period of continuous residence required for cancellation of removal; (2) the BIA erred by applying
the stop-time provision of § 1229b(d)(1) retroactively to his crimes committed before the effective
date of the IIRIRA; (3) the IJ erred by failing to inform him that he may be eligible for relief under
8 U.S.C. § 1182(h), as required by 8 C.F.R. § 1240.11(a)(2); and (4) his counsel rendered ineffective
assistance by failing to seek cancellation of removal and relief under § 1182(h).
“Where the BIA provides its own reasoning for denying a motion to reopen rather than
summarily affirming the IJ, we review the BIA’s decision as the final agency determination.”
Sanchez v. Holder, 627 F.3d 226, 230 (6th Cir. 2010). Our review is conducted under the abuse-ofdiscretion standard. Id. Legal determinations made by the BIA are reviewed de novo. Acquaah v.
Holder, 589 F.3d 332, 334 (6th Cir. 2009).
The BIA did not err when it affirmed the IJ’s denial of Methasani’s motion to reopen. This
circuit has already held that the stop-time provision applies retroactively with regard to show-cause
orders served prior to IIRIRA’s enactment. Bartoszewska-Zajac v. I.N.S., 237 F.3d 710, 712–13 (6th
Cir. 2001). Similarly, and in keeping with other circuits, we now hold that the stop-time provision
of § 1229b(d) applies retroactively to criminal conduct that occurred before the enactment of the
IIRIRA. See Contreras-Bocanegra v. Holder, 376 F. App’x 817, 823 (10th Cir. 2010); Martinez v.
I.N.S., 523 F.3d 365, 373 (2d Cir. 2008), cert. denied, Zuluaga-Matrinez v. I.N.S., 555 U.S. 1170
Methasani v. Holder
(2009); Briseno-Flores v. Attorney Gen. of U.S., 492 F.3d 226, 230-31 (3d Cir. 2007); Heaven v.
Gonzales, 473 F.3d 167, 174-76 (5th Cir. 2006).2
Therefore, Methasani’s ability to establish the period of continuous residence necessary for
cancellation of removal ended in 1996, when he committed retail fraud.
See 8 U.S.C.
§§ 1227(a)(2)(A)(ii), 1229b(d)(1)(B). No new period of continuous residence could begin thereafter.
Cassilas-Figueroa v. Gonzales, 419 F.3d 447, 450 (6th Cir. 2005). Finally, we lack jurisdiction over
Methasani’s claim that the IJ erred by failing to inform him that he may be eligible for relief under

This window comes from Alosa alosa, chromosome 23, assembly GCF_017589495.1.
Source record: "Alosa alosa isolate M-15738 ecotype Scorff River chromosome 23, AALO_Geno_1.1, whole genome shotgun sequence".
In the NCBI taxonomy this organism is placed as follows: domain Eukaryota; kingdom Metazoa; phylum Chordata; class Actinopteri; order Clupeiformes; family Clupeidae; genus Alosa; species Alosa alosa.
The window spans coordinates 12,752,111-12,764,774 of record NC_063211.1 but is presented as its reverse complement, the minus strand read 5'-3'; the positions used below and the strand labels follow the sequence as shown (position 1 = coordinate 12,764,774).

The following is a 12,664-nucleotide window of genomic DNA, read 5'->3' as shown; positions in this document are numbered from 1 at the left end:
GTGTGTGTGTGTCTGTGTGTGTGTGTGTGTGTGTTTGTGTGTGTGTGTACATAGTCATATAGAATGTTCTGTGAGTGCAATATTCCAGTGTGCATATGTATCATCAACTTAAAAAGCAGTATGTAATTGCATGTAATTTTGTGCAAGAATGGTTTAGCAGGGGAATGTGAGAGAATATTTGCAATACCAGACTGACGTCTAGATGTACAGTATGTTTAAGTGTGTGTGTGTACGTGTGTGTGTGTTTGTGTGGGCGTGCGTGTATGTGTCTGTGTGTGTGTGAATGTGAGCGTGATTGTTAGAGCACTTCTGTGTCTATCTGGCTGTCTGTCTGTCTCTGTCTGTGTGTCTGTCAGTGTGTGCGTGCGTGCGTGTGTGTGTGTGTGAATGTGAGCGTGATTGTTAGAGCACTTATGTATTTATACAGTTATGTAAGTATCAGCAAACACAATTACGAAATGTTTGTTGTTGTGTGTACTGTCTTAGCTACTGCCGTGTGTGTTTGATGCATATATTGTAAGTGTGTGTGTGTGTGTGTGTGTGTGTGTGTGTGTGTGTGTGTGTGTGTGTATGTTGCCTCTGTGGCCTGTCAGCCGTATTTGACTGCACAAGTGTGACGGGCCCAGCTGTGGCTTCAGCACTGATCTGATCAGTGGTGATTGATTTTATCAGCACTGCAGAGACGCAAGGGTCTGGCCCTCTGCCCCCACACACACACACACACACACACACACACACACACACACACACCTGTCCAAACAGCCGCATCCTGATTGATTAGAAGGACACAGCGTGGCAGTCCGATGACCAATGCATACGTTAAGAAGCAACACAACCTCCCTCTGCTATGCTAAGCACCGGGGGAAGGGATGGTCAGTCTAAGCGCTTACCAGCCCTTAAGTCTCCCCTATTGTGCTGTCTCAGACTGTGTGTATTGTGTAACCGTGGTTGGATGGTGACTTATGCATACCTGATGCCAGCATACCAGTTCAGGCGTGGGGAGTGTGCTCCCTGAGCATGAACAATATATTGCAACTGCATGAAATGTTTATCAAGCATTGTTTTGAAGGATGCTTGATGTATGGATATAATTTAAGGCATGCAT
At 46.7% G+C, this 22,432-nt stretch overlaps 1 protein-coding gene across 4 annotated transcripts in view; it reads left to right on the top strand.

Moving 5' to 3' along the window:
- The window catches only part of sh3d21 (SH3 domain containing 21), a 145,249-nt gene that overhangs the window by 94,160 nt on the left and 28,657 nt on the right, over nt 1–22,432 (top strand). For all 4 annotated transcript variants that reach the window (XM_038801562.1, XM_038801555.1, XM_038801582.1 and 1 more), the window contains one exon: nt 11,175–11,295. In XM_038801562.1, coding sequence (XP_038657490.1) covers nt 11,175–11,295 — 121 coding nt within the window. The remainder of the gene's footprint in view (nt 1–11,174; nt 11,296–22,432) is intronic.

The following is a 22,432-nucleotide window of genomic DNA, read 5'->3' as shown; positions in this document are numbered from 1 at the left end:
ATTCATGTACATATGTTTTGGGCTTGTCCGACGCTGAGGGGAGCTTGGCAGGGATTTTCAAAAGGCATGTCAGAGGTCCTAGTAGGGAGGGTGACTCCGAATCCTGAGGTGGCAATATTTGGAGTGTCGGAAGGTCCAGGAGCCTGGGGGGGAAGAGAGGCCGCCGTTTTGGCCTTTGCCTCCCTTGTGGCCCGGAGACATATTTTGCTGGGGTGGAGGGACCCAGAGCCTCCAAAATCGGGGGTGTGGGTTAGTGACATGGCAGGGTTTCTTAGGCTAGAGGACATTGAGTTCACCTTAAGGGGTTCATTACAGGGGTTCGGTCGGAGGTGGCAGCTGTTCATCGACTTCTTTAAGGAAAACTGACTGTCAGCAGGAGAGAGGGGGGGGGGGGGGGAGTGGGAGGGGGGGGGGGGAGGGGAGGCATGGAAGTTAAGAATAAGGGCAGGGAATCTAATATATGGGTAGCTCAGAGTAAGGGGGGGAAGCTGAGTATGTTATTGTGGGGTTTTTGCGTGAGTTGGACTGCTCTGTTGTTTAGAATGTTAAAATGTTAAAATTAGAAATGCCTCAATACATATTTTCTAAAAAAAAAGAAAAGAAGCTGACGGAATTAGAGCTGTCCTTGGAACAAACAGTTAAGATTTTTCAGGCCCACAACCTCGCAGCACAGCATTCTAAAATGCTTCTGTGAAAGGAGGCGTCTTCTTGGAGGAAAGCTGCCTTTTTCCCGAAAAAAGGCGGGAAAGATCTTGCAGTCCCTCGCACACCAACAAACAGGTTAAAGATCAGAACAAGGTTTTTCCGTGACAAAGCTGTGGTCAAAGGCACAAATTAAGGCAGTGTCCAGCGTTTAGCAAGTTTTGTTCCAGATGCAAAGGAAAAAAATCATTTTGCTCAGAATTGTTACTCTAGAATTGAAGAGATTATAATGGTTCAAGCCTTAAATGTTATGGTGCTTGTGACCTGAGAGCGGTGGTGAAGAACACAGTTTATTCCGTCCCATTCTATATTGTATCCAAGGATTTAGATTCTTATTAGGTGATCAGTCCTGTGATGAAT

8 U.S.C. § 1182(h). See Al-Najar v. Mukasey, 515 F.3d 708, 717 (6th Cir. 2008).
Methasani argues that the Supreme Court’s recent decision in Vartelas v. Holder, 132 S.
Ct. 1479 (2012), prohibits the retroactive application of the stop-time provision. We disagree.
Vartelas held that a provision of IIRIRA, 8 U.S.C. § 1101(a)(13)(C)(v), which dealt with the effect
of international travel on an alien’s resident status in the U.S., did not apply retroactively. The Court
held that to allow this provision to apply retroactively “attached a new disability (denial of reentry)
in respect to past events.” Id. at 1484. The Court noted that, prior to IIRIRA, “lawful permanent
residents who had committed a crime of moral turpitude could . . . return from brief trips abroad
without applying for admission to the United States.” Id. at 1485. Under § 1101(a)(13)(C)(v),
however, the right to travel was restricted because such a resident was now “subject to admissions
procedures, and, potentially, to removal” upon reentry to the United States, effecting a “ban on travel
outside the United States.” Id. at 1487 (“Loss of the ability to travel abroad is itself a harsh penalty,
made all the more devastating if it means enduring separation from close family members living
Our case is distinct from Vartelas. First and most obviously, the two cases deal with
different provisions of IIRIRA. Further, and more importantly, the IIRIRA stop-time provision,
§ 1229b(d)(1), does not, unlike the provision addressed in Vartelas, § 1101(a)(13)(C)(v), impose
a “new disability” on Methasani. The stop-time provision imposes no requirement that the alien take
any affirmative actions, such as reapplying for admission when returning from travel. It merely sets
a date for which continuous residence in the United States is deemed to end—the date on which the
alien commits a crime of moral turpitude. Methasani has been deportable since the time he
committed the offense. This is not a “new disability” within the meaning of Vartelas.
Methasani v. Holder
Accordingly, we grant Methasani’s motion to proceed in forma pauperis for the purpose of
this review only and deny his petition for review. We also deny Methasani’s motion for telephonic
Methasani v. Holder
KAREN NELSON MOORE, Circuit Judge, concurring in the judgment. I concur in
the judgment denying Methasani’s petition for review.